Fiction: Imagining the Unhappy Life of Stan Laurel

By John Connolly
456 pp. Quercus. $26.99.

There is nothing surprising anymore about a sad clown.

So many melancholy tales have been told about the tortured lives of comedians that the pertinent question about a new story is not whether the entertainer is miserable but why. In his deeply researched historical novel “He” — which recounts the tumultuous life and triumphant career of Stan Laurel, the slender half of the double act of Laurel and Hardy — the Irish mystery and thriller writer John Connolly proposes some options.

There’s the long shadow of Charlie Chaplin, whose monumental success and undeniable genius torment Laurel, and the usual exploitation by Hollywood producers like the titan of silent comedy, Hal Roach. Then there’s the amoral, demanding “Audience,” always capitalized and often ominous. “The Audience will laugh at a cat being burned,” one characteristically cynical line begins. “The Audience will laugh because others are laughing.”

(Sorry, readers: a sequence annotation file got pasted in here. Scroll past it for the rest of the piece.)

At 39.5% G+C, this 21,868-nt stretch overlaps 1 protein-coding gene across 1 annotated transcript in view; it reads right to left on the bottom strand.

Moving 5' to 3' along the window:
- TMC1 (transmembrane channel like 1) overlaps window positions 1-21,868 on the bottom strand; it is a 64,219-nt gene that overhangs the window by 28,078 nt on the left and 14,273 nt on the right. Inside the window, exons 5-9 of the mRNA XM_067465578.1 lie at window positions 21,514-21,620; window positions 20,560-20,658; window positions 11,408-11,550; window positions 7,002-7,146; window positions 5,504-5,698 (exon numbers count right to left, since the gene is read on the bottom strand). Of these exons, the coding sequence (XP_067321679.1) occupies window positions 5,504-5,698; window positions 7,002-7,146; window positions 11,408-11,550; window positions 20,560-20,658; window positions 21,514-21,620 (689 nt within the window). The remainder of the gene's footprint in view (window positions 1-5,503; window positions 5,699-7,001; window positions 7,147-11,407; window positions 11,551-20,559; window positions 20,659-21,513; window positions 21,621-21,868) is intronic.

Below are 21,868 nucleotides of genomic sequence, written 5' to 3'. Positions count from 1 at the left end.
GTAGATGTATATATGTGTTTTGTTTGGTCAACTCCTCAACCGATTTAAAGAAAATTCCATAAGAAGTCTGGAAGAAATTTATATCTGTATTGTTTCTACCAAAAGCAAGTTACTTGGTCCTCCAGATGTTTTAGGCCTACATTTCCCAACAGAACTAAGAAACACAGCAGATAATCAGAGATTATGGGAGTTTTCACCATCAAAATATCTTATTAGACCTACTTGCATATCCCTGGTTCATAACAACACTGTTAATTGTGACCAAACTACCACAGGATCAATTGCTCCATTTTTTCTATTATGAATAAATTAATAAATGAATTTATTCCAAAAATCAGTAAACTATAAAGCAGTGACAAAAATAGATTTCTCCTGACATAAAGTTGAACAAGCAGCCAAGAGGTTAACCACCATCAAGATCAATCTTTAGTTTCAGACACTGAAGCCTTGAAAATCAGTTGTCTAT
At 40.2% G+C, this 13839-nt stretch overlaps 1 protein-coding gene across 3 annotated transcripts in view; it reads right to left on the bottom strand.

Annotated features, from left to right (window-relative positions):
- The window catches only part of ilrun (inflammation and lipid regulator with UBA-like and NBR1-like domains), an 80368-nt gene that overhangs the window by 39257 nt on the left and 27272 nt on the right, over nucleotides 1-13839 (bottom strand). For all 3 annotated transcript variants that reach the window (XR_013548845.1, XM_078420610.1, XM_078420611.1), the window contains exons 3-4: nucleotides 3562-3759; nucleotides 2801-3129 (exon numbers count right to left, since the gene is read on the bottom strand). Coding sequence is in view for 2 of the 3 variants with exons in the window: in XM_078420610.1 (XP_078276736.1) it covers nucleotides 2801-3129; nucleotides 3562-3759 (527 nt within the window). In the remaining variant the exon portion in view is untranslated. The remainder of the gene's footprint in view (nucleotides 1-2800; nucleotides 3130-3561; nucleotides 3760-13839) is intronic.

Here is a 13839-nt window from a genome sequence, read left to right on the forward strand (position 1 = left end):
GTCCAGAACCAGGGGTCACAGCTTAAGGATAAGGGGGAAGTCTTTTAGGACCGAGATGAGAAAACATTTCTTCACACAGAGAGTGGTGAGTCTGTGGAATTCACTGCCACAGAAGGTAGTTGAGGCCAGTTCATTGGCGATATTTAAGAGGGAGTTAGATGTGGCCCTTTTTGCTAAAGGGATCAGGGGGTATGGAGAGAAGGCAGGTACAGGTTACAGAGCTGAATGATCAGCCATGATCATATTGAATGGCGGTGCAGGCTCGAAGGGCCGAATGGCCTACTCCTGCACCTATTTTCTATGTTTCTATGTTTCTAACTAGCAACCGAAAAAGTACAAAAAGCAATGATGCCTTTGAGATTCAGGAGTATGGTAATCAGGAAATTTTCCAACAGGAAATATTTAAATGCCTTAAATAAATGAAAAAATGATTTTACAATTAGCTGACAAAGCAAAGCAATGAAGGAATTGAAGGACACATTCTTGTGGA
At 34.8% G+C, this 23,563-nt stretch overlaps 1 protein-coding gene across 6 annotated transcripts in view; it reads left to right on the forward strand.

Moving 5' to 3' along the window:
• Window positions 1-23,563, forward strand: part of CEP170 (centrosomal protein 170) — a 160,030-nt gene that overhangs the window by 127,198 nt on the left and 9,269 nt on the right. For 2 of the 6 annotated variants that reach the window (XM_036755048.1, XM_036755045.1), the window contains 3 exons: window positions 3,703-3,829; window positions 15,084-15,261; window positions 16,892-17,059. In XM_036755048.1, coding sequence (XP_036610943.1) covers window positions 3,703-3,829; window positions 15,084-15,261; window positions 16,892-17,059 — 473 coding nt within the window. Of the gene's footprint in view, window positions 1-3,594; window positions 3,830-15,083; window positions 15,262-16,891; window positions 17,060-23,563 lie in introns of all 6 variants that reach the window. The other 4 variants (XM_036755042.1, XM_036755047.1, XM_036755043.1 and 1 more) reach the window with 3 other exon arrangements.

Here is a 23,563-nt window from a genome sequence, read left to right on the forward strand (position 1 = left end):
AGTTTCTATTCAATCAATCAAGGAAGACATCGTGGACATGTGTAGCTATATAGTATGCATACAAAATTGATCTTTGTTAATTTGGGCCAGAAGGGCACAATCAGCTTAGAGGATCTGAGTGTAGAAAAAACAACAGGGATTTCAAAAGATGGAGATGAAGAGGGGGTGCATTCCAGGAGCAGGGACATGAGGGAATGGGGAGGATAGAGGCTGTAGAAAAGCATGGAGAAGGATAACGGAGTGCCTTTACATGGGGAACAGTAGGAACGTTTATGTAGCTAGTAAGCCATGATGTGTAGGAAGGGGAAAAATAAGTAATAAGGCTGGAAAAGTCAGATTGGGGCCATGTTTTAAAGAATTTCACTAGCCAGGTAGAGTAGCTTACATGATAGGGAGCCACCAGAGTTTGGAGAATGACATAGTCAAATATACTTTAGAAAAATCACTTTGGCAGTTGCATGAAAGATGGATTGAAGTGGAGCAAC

Written in spare, fractured prose from the perspective of a narrator who seems to be reporting from inside Laurel’s mind, this odd and ambitious book is so dense with show-business detail that it may alienate nonfans. Even Laurel and Hardy lovers may be put off by its somber, experimental mood. Laurel, the British vaudevillian who successfully made the transition from the silent era to talking pictures, is the center of the story but his name is never mentioned. He is referred to only as “he,” a self-conscious flourish in a narrative preoccupied with the disconnect between public and private lives.


The novel begins with, and continually returns to, the end of Laurel’s life. His mind is diminishing as he chases “butterfly memories,” which announce the subjective perspective of what follows. His partner, the American performer Oliver Hardy, comes off much better, a good friend whose loyalty provides Laurel’s one emotional anchor in a life of transitory relationships.

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